Lord, we believe that your care for us is unstoppable. Yet why do we waver when our crosses splinter our bodies? Why do we glibly pronounce the Beatitudes as we find them nearly impossible to live?Let this day be different. If we are to mourn, to know persecution, to treat others with mercy, to feel poverty of spirit then help us to trust that the blessings will come even if the current reality perplexes our senses.
—The Jesuit Prayer TeamPlease share the Good Word with your friends!
The “Spiritual Exercises” of St. Ignatius are the result of his experience and prayer. One of the most important and practical parts of them involves advice for discernment. Today’s readings also give us some good tips for discerning our way through life. Each of us could write our own “sacred history,” the story of God’s presence in our lives and how we have responded. The daily examen or review is a way that we can always reflect on how God is leading us or teaching us through the events and people of our daily lives. This will help us develop the gift of discernment.
Today’s Gospel begins the Sermon on the Mount with Matthew’s version of the Beatitudes. In the “Spiritual Exercises,” St. Ignatius gives the following point about this Scripture passage: “Jesus proposes the eight beatitudes to His beloved disciples: “Blessed are the poor in spirit … the meek … the merciful … they that mourn … they that hunger … the peace-makers … those that suffer persecution.” Jesus says that these choices are the way to happiness, but since God’s ways are not the ways of humanity (see Isaiah 55: 9), the world has a very different idea about happiness. Think for a moment about the opposite of the each of the Beatitudes.
When we pay attention both to how God has been at work in our lives and to the values of the Gospel, we will have some very good rules to discern the movements of our hearts and to follow those that will lead us to our ultimate goal–union with God.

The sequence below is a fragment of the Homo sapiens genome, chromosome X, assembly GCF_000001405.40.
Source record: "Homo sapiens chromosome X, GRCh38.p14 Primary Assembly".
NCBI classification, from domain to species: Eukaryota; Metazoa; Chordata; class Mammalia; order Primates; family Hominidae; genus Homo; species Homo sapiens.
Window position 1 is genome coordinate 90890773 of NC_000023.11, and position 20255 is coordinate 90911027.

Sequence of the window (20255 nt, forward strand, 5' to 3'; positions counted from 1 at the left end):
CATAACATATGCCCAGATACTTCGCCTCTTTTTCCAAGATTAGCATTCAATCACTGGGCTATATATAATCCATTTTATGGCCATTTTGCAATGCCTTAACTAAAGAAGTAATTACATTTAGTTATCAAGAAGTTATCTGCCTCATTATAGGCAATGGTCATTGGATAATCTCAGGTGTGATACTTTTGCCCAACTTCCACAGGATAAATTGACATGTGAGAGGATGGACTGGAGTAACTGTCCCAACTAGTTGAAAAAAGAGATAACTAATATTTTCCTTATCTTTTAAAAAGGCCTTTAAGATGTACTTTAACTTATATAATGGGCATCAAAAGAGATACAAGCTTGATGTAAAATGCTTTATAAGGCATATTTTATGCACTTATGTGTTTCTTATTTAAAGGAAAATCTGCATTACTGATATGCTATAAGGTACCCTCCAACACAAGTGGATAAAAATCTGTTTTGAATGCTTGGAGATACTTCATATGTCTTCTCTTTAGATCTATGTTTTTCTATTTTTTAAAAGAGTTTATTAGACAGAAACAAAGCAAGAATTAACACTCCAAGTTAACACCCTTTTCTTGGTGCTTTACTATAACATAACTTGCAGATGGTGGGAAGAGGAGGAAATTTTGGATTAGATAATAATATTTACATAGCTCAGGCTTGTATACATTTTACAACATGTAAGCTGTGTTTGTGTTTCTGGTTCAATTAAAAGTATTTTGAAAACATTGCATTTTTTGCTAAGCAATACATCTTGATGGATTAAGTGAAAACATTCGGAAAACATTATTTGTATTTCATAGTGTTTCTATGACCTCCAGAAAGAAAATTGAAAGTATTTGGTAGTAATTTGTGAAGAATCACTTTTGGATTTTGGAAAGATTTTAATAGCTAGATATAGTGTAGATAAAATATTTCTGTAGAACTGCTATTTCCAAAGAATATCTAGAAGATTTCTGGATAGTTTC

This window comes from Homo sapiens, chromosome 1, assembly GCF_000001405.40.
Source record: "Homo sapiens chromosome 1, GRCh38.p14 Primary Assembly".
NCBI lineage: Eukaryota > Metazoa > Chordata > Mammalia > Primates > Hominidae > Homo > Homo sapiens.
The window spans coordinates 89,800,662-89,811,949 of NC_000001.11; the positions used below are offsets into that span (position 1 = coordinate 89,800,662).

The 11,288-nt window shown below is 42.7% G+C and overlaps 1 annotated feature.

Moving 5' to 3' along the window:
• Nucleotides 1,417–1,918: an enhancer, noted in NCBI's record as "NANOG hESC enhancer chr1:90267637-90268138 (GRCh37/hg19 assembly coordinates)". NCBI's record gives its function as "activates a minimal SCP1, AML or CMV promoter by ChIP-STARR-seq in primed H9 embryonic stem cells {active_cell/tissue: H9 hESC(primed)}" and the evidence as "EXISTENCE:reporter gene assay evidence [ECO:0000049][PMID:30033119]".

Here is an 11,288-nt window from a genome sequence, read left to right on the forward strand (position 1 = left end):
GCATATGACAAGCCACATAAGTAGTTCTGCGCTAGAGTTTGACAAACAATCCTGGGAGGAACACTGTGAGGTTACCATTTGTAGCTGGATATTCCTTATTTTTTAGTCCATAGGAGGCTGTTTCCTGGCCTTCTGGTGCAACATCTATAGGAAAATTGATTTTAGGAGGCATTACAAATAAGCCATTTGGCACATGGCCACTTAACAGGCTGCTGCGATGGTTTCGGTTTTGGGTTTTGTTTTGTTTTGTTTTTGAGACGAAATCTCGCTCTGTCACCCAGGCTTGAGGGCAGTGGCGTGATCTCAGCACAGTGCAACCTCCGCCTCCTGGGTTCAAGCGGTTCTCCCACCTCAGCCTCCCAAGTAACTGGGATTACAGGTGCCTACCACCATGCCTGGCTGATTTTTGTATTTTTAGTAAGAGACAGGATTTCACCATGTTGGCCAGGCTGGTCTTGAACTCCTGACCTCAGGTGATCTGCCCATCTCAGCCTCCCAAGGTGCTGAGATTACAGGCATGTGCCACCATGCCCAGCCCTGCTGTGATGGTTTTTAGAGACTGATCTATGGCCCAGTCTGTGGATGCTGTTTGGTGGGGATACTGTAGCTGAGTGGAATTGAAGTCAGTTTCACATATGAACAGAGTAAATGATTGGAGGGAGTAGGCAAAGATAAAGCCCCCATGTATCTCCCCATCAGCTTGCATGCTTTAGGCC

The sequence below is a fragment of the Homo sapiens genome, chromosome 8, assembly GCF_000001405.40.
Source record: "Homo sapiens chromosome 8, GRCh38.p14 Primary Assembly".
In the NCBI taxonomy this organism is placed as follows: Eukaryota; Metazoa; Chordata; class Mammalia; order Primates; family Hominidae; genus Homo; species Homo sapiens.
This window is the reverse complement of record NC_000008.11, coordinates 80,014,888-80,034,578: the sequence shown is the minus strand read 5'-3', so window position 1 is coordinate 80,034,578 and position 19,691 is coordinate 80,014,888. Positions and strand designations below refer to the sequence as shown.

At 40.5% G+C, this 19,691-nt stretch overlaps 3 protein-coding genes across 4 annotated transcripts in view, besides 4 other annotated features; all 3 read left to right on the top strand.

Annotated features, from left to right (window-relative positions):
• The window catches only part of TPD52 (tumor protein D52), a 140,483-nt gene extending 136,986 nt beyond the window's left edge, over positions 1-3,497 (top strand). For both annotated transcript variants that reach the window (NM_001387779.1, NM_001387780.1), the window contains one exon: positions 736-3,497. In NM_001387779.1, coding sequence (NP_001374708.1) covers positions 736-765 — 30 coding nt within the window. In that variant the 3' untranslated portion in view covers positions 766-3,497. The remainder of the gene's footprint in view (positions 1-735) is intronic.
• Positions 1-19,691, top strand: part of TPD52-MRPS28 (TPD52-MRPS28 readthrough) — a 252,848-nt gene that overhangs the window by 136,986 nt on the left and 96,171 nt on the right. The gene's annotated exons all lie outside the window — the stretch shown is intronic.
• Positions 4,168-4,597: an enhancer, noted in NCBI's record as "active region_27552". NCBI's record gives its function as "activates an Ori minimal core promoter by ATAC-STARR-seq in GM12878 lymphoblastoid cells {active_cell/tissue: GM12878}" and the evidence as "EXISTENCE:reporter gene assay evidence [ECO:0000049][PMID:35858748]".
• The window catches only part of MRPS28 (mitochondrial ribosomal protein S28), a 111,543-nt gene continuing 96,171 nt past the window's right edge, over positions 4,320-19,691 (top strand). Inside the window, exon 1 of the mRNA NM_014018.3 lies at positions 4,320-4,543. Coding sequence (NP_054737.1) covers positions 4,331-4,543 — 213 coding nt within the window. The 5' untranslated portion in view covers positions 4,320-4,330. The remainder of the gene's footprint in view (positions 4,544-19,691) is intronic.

—Fr. James Kubicki, S.J.
Please share the Good Word with your friends!
When Jesus saw the crowds, he went up the mountain; and after he sat down, his disciples came to him. Then he began to speak, and taught them, saying:
“Blessed are the poor in spirit, for theirs is the kingdom of heaven. Blessed are those who mourn, for they will be comforted. Blessed are the meek, for they will inherit the earth. Blessed are those who hunger and thirst for righteousness, for they will be filled. Blessed are the merciful, for they will receive mercy.”
“Blessed are the pure in heart, for they will see God. Blessed are the peacemakers, for they will be called children of God. Blessed are those who are persecuted for righteousness’ sake, for theirs is the kingdom of heaven.Blessed are you when people revile you and persecute you and utter all kinds of evil against you falsely on my account. Rejoice and be glad, for your reward is great in heaven, for in the same way they persecuted the prophets who were before you.”
New Revised Standard Version, copyright 1989, by the National Council of the Churches of Christ in the United States of America. Used by permission. All rights reserved. USCCB approved (http://www.usccb.org/bible/approved-translations/ ).Please share the Good Word with your friends!